In the past I have taken the approach of resizing the Windows partition, but its still far too risky. You will be much happier and confident in your build if take the advice given. The only way to be really confident is to back up eveything you cannnot afford to lose and start over. I finished up losing the Windows partition completely and that is how I finished up on a Linux only partition system. Of course I was still able to retrieve the Windows data files to an external drive before losing the Windows boot partition in GrUB, but I still started with a brand new setup, and have not had a problem since, and that was February. It was also liberating to to be able to function without anythng from Microsoft :rofl: if that’s also your goal.

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As said here, do a backup of all your data (at least the data, operating systems can be re-installed…).

Here’s some things to consider:

  • After shrinking the Windows partition, re-installing linux could be a reasonable way to proceed. Otherwise you need to manually make sure the UUIDs of partitions in files /etc/fstab and /boot/grub/grub.cfg are correct.
  • Check if the content on the linux EFI partition would fit in the Windows EFI partition. That could save some space too.
  • Swap partition can be replaced with a swap file. This is easy to choose when re-installing. But if you have lots of RAM, then swap might not be needed at all (also depending on what apps you use and how).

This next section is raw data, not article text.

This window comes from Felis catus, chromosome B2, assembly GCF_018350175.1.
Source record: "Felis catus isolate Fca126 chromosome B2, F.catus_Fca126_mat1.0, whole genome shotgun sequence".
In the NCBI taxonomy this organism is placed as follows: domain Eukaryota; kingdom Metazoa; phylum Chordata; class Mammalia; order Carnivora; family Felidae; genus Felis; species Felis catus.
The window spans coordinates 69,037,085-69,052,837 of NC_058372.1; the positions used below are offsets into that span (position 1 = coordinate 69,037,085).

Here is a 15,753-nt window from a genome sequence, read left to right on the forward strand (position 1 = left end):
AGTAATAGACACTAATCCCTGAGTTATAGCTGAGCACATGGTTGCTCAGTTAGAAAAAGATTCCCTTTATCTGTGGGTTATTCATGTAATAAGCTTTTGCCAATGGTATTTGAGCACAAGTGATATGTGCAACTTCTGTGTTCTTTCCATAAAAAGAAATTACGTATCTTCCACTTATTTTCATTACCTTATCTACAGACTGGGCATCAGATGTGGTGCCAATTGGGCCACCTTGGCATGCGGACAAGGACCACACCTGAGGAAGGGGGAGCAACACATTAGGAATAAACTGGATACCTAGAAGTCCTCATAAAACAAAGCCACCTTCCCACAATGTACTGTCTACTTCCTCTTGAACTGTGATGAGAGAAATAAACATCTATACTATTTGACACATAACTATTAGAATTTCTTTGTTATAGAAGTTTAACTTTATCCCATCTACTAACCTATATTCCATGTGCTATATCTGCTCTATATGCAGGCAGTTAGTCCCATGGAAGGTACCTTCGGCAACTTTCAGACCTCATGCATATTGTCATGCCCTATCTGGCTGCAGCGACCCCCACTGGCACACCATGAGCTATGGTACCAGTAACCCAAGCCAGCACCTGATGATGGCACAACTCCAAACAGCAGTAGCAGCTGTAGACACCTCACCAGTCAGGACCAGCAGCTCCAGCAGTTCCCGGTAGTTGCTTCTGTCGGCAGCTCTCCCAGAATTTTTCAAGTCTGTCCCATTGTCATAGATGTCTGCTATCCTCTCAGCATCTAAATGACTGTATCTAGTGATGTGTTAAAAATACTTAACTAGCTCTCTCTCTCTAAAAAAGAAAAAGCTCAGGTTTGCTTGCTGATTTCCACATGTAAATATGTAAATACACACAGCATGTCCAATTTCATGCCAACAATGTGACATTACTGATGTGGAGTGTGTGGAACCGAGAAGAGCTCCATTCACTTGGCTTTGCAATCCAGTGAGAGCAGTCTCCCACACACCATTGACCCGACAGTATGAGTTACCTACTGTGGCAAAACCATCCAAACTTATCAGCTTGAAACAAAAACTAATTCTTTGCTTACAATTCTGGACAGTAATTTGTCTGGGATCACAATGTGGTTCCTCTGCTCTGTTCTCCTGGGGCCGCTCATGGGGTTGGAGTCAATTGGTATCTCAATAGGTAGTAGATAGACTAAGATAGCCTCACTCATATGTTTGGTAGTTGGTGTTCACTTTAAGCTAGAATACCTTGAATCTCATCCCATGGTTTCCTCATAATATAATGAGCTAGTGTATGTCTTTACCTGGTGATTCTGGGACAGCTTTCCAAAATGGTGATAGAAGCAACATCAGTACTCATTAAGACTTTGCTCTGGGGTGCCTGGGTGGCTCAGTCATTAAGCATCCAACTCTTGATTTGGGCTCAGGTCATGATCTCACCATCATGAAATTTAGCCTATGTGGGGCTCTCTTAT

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I suggest you don’t try to move or alter the EFI partition or any partition created by Windows. I am also risk averse so I stick to a simple formula: If you simply MUST dual-boot on a single drive, then use Windows disk manager to shrink the primary NTFS partition. Be sure to leave a little headroom though. After that, install Linux on the un-allocated space. If you choose the “do something else” option on the Calamares installer you can manually create a swap partition if you want. I always do, but it’s probably unnecessary. During the install, Linux will hijack the little 100MB EFI partition but that’s OK. On startup you’ll be greeted with a graphical boot manager that gives you a few seconds to choose Windows or Linux. I’ve used this plan on several desktop and laptop machines, both SSDs and spinners, using dozens of different Linux distros and it has always worked fine. Even so, my working assumption is that it will fail and I will lose my Windows install, so I keep all my files backed up. I have tried to fully relocate (both beginning and end) Windows and Linux partitions using GParted. It always takes a looong time and it fails more often than not. I advise against it.

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  1. Get an external drive (USB-HDD or -SSD) on which to backup everything.

  2. Get a large enough USB stick and copy the ISOs you want. (Alternatively you can also use a USB HDD/SSD.)
    Ventoy is a very good tool to use for such a purpose that resolves any trouble multibooting of many ISO-files easily. Be sure to include Gparted-LiveISO and Clonezilla-LiveISO on your USB-stick or -drive.

From there, you’re free to go any direction you want!

  1. Boot Clonezilla live on your (Ventoyed) USB to backup your old partitions to the new external USB drive, HD or SSD, the one to contain all your backups.

  2. Then use Gparted live, again from USB to layout your partitions on the old (internal) drive.

  3. Do clean installs on to the newly created partitions on your old internal drive… all from your Ventroy stick or drive.

  4. Restore your needed files from the backups to the newly installed system(s).

P.S. - If you decide for a thumb drive, storage and read/write speeds matter.